BREWSTER SESSIONS. .0 CHESTER CASTLE. The annual licensing sessions for the Chester Castle Petty Sessional Division were held on Saturday at the Castle before Messrs. J. Thompson (presiding), J. Davies, and J. Pover. THE CHAIRMAN AND THE SERVING OF DRINK TO CHILDREN. The Chairman, in addressing the Court, said there were just one or two points to which he wished to allude before proceeding to take the applications for renewals of licences. One was as to the number of people proceeded against during the year. There were three convictions recorded against holders of licences, two for permitting drunkenness and one for selling adulterated spirits. He thought it was rather a large proportion, out of thirty- two licensed victuallers seven beer-sellers, and four other off-licence holders. If that propor- tion were to hold good in the city, it would be a very serious thing. There had not been one single person proceeded against in the city for a breach of the licensing laws, and it was rather a slur on the county that so many cases should be brought before that division. The other point was as to the circular which had been issued at the instigation of the Standing Joint Committee in reference to serving children with beer, and giving them presents of sweets and other inducements. The serving of drink to children who were sent by their parents had been objected to and was becoming the subject of general objection throughout the country. It was not for him to give his own individual opinion; he simply stated what the Standing Joint Committee thought, viz., that it was unfair to young children that they should be sent so early in life to public-houses for beer. Many people thought that there was the other side which ought to be named, viz., that if the children did not go, the parents would go them- selves, and perhaps meeting other people these might be tempted to stop and drink on the premises. That was the other side of the question, but he thought they would all agree that it was not desirable that children should be encouraged to go for drink, and certainly not by presents being given to them. What the result of the circular would be he could not say. Of course he need hardly say that that was not one of the grounds of objection upon which a licence could be refused. No licence, at present at any rate, could be refused simply on that ground, but if a proper objection were laid against a house where this practice was habitual it might weigh with the justices in giving their decision. He felt that the licence-holders would help the Standing Joint Committee to carry out their resolution. The applications for renewals were then heard. THE NAG'S HEAD, BRIDGE TRAFFORD. Upon the application of Mrs. Cheers, widow of the late Samuel Cheers, for the transfer and renewal of the licence ot the Nag's Head, Bridge Trafford, Superintendent Macdonald said he had been instructed by the Chief Constable to point out that in December, 1896, the late tenant was cautioned for permitting drunkenness, and to ask the Bench, if they thought it neces- sary, to caution the present tenant.— The Chairman observed that he did not think it was competent for the justices to caution a person simply because that person had been cautioned by the Chief Constable.— The Magistrates' Clerk (Mr. Churton) Besides, the present licensee was not cautioned.—The Superintendent admitted that there had been no complaints against the present tenant.—The application was granted. THE GREYHOUND, SHOTWICK. James Wilkinson, for whom Mr. E. S. Giles appeared, applied for a new licence in respect of the Greyhound Inn, Shotwick.—Mr. Giles explained that the facts were before the Bench on July 24th, when he called the executor of the late tenant who produced the probate of his will. Temporary authority was granted, because under the circumstances which then exieted they were not quite certain whether the tenancy would go on, but now Wilkinson had been accepted as tenant, and an agreement of tenancy had been signed.—The new licence was granted. HOOLE LICENCE IN JEOPARDY. VURTHEB CONSIDERATION ADJOURNED. The application for the renewal of the licence of the Royal Oak in Faulkner-street, Hoole, was opposed by the police, for whom Mr. E. S. Giles appeared.—Mr. Pugh, barrister, Liver- pool (instructed by Mr. F. B. Mason, Chester), supported the application.—Mr. Giles said the ground of objection was that the house was of a disorderly character, and it occurred to him that if ever the word disorderly did apply to any house licensed for the sale of intoxicating liquor it applied in this instance. I Disorderly' was defined in Webster's Dictionary as con- fused,' 'irregular,' 'net restrained,' I lawless,' and vicious,'—(laughter)—and their worships would be asked to say whether this house came under any of those definitions. He was going to ask them to believe that it had been continually disorderly, but whether it arose from the position of the house, the struc- ture of the house or from the neigh- bourhood in which tke house was situated, he could not say. However, he should ask them to say that the house was disorderly, and to find that from its record.'—Mr. Pugh pointed out that when the case was before the court last year the old convictions and the whole previous history of the house were fully discussed and considered. The Lord Chancellor had laid down that unless something had occurred within the current year, which might lead the magistrates to suppose a house was disorderly, the past history of a house ought not to be re-opened.—Mr. Giles said he was sorry his friend had raised that point, because there was a conviction against the Royal Oak during the current year. It had been ruled in several well-known cases that evidence of offences by former occupiers and the conviction of former occupiers was evidence of the disorder., conduct of a house, and Lord Chief Justice Coleridge had stated that Is disorderly house is a Parlia- mentary phrase, and clearly distinct from the character of the applicant.'—Mr. Pugh again submitted that unless something had transpired during the current year to suggest that the house was badly conducted, the Bench should not go into the records against the house. The offence this year was not a serious one.—The Magistrates' Clerk (Mr. Churton) ruled that a conviction this year was sufficient justification for inquiring into the previous character of the house.—Mr. Giles (proceeding) said the record against the Royal Oak was as follows:—On October 31st, 1891, the then tenant, Chas. Green, was convicted of permitting gaming, and ordered to pay the costs; on October 22nd, 1892, Chas. Roberts, a succeeding tenant was convicted of selling beer to a drunken person and fined £1 and costs; on March 11th, 1893, Robert Clinch Parker, another tenant, was convicted of per- mitting drunkenness and fined 10s. and costs; on April 25th, 1896, the present tenant, Thomas Lockley, was convicted of permitting drunken- ness and fined 10s, and costs; and again on July 17th, 1897, Lockley was convicted of permitting drunkenness and fined 20s. and costs. He (Mr. Giles) ventured to say that so far as public- houses in this district were concerned the Royal Oak held a unique record. The police had tried warnings and they had tried prosecutions, and now they had to ask the Bench not to renew the licence again. The tenant was a clerk in an office in Chester, so that it seemed obvious he could not eke out a living at the house without outside employ- ment. Where a tenant was absent in another occupation he (Mr. Giles) was bound to suggest that the house could not be properly conducted. If the police could not rely upon the assistance of licensees, they would find it an impossibility to cope with the vice of drunkenness.—The register recording the convictions having been produced, P.S. Finchett, stationed at Hoole, was called. He said he had been at Hoole 4! years, and during that time the Royal Oak had not been properly conducted at all. Men frequented the house who had been con- victed of drunkenness many times. Witness had appeared twice in that court against Lockley, and on both occasions defendant had been convicted. He could not give any reason why the house should not be properly conducted. Cross-examined by Mr. Pugh: The defendant on one of those occasions had the benefit of Mr. Giles'advocacy? (Laughter.) Witness: Yes.—Mr. Pugh: And I think you heard Mr. Giles say there was nothing that could reasonably direct attention to the condition of the man who was alleged to be drunk ? (Laughter.)— Witness did not reply. He admitted that the magistrates in 1896 said the case was not a serious one. The licence was not endorsed upon either occasion.—Mr. Pugh, addressing the Bench for the application, con- tended that if the Bench did not feel justified in finding the house disorderly' 12 months ago, the trivial conviction and fine of 20s. and costs during the present year would not be sufficient justification for refusing the renewal. It was sometimes the most difficult matter to determine whether a man was drunk or sober, and he said without fear of contradiction that there was not a single publican who at one time or another did not commit such a slip as applicant had committed this year. Mr. Pugh also pointed out that if the Bench took away the licence, they would be depriving the owners of a valuable property. If they thought that sufficient care was not exercised by the present applicant, they would undertake to have the licence transferred by the adjourned sessions. Thomas Lockley, the applicant, gave evidence, stating that he entered upon the tenancy of the Royal Oak in 1894. For the first year there was nothing against the house at all. When he was fined in 1896, he was away from home, and the Bench, in giving judgment, said the offence was not a serious one. With regard to the second offence, he served a man who was sitting down on one of the benches. He noticed nothing wrong with him, and when the police sergeant said he was drunk, witness asked to have him examined by a doctor. The doctor said the man had had a little drink, but he was all right. He admitted that in court he said he was drunk. Witness had been in the same employment as a clerk for 22 years.—Mr. Cooper, a resident in Faulkner-street, Hoole, gave evidence to the effect that the house was well conducted. He only lived four doors off, and had never seen anything wrong.—A witness named Woods said the house was as decent and respectable a house as any in Hoole, and a man named Ashley, formerly a cab proprietor, informed the Bench that there was not a better conducted house in Chester.— The Bench having held a short consultation, the Chairman said they had decided to adjourn it to the Adjourned Licensing Sessions. They could not shut their eyes to the fact that there had been two convictions against the present tenant. DRINKING REQUIREMENTS OF BOUGHTON GARDENERS. APPLICATION FOR A NEW LICENCE. Mr. Giles, on behalf of James Gow Smith, applied for an off licence to be attached to a grocer and pro- vision dealer's shop at Boughton Heath. Mr. Giles stated that applicant was the son of Alexander Smith, who was for some years owner and occupier of the White House, and who was the fee simple owner of the premises in respect of which the licence was sought. The shop was situated in the centre of the market gardening industry, and it was felt that facilities for supplying beer for off- consumption would be a great convenience. Applicant, giving evidence in support of the application, stated that during the five months he had been at the shop he had been asked by at least a hundred people to supply beer, because they did not like to send their children out on dark nights.—Mr. R. Cecil Davies architect, produced plans of the premises, and stated that they were 700 yards away from the White House, and 416 yards from the Cherry Orchard.—Alexander Smith and Geo. Green gave evidence to shew that the house was required, and Mr. Giles presented a petition signed by 72 local residents, including 21 gardeners. The Chairman remarked that market gardeners were a very thirsty lot. (Laughter.)—The Magistrates' Clerk: As a rule they go to the public-houses themselves. (Laughter.) Col. Cope (Deputy Chief Constable) objected to the application on the ground that no new licence was required. The house in question was only six yards outside the city boundary, and there were plenty of facilities for obtaining drink at hand. As to the convenience of sending children for beer, publicans were now warned against supplying beer to children. —Mr. J. W. Travis, temperance agent, also opposed the licence.-The Bench, after a short retirement, decided that the licence was not necessary. CAERGWRLE. THURSDAY.—Before Col. Roper, Messrs. R. H. V. Kyrke, W. C. Jones, Wm. Davies, and H. H. Hughes. THE SUPERINTENDENT'S REPORT.—Supt. J. Ivor Davies in his annual report stated that there were in the division 19 fully-licensed houses, three beerhouses, and one off beerhouse, a total of 23 licensed houses in the petty sessional division of Hope. The population of the division according to the 1891 census was 4,446, this giving one licensed house to every 193 of the inhabitants. Two innkeepers had been convicted and fined 20s. and costs in each case, while there had been four convictions for drunkenness, a decrease of two on the previous year. LICENSING APPLICATIONS. — Mr. Maddocks, Chester, applied on Ifehalf of Thomas Jones and -John Probert, executors of the late John Davies for a special licence to sell at the Royal Oak, Kinnerton, until next transfer day. Granted.— Joseph Wright, applied for the transfer and renewal of the licence of the Crown Tavern, Tyn-y-cyffion, Hope. Granted.—Eli Humphreys was granted temporary authority to sell at the Crown Inn, Penymynydd. IT RAN IN THE FAMILY.—The fact of the de- crease in drunkenness, mentioned in Superin- tendent Ivor Davies' report, is rather curious, when it is seen that there were no fewer than six cases of drunkenness on the charge sheet for the day. The charges, except in one instance, were against members of the same family. In the first case, Daniel Parry and David Parry, with Robert Williams, were charged with being drunk and disorderly, at Pontybodkin, on July 3rd. Richard Darbyshire, a resident near the bridge at Pontybodkin, stated that the bridge was a regular place where such men came to have their fights out. Shortly before eleven o'clock on the night of July 3rd defendants were fighting on the bridge. They were drunk.—Dr. Jones gave corroborative evidence. The men were making such a row that he had to get out of his trap to keep his pony, which was rather a restive one,from clearing the square. There were men, women and children collected, and they were all making a noise. Defendants were drunk.— Sergeant Hughes saw David Parry after eleven o'clock. He was in the condition described and was using language of the most fearful description.—In this case Daniel Parry was fined 10s. and costs (16s. lOd. in all).—The next case was one in which Robert Williams and David Parry, two of the previous defendants, were charged with similar behaviour on the 16th.—Mr. Darbyshire and Sergeant Hughes again gave evidence, and Williams on this, and on the previous summons, was fined 91 and costs altogether; while David Parry, who did not appear, was sent to gaol for 21 days with- out the option of a fine.-J ohn Parry was the next of the family to appear. According to Sergeant Hughes' evidence John was at the Bridge—which, at this rate, will soon become historical-after ten o'clock at night. He addressed himself in a particularly obnoxious manner to the Sergeant, his grievance being the fact that his two brothers had been summoned. He wanted to fight, and even kill Hughes.—The Chairman: Well, what have you got to say ?—Defendant (tapping his forehead with his forefinger in a particularly respectful manner) Sir, to your worship, I don't know what I was doing. I was drunk.—Anything more ?-No, worship, sir to your worship, I—.—Ten shillings and costs. WHAT ARE LICENSED PREMISES: A POINT FOR PUBLICANS.—William Piercy, landlord of the Glynne Arms, Caergwrle, was summoned for unlawfully selling intoxicating liquor in a place where he was unauthorised to do so, on August 2nd.-Mr. G. H. Bradley, Mold, who appeared on behalf of the police, said that for some time the annual club festival had been held in the Glynne Arms, and defendant had been selling in a tent erected in the field at the back of the house.—Defendant, in reply to the Magistrates, admitted selling on the field in a temporary tent.—Mr. Bradley, continuing, said this was simply a test case, taken by the police because other licence-holders were in the habit of selling in crofts near the houses on similar occasions. Defendant having admitted the selling of the liquor, no evidence was called. In his defence, Piercy stated that the liquor had beeneold under similar conditions for 20 years, and he contended that the croft was a portion of the premises, as the house and land were assessed together. The Licensing Com- missioners had based the licence upon the assessment, and it had never been questioned as to whether the land was part of the premises or not until the summons had been taken out.- Mr. Bradley suggested that that defence was rather a dargerous one, as defendant would not like to be accused of permitting drunken- ness, if a drunken person went into his field after having got drunk at some other place.— The magistrates concurred.—A nominal fine of one shilling and costs (19s. 6d. altogether) was inflicted.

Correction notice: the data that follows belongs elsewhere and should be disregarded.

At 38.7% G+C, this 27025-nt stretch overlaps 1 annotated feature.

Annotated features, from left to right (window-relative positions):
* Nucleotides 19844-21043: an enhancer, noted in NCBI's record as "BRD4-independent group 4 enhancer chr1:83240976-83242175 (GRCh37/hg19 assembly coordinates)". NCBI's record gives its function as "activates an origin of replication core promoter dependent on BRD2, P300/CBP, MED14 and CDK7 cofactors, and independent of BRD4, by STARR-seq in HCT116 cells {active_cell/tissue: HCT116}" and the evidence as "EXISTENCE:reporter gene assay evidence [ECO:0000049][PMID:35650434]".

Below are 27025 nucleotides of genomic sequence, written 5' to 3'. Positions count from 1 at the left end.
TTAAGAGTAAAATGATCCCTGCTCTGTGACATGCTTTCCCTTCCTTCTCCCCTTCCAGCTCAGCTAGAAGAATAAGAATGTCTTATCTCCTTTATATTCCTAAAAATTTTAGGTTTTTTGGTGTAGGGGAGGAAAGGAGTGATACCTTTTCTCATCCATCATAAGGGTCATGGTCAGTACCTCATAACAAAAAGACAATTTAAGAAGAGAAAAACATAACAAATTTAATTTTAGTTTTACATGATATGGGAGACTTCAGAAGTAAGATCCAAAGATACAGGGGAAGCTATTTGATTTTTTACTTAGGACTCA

RULE OF THE ROAD AT THE CROSS.…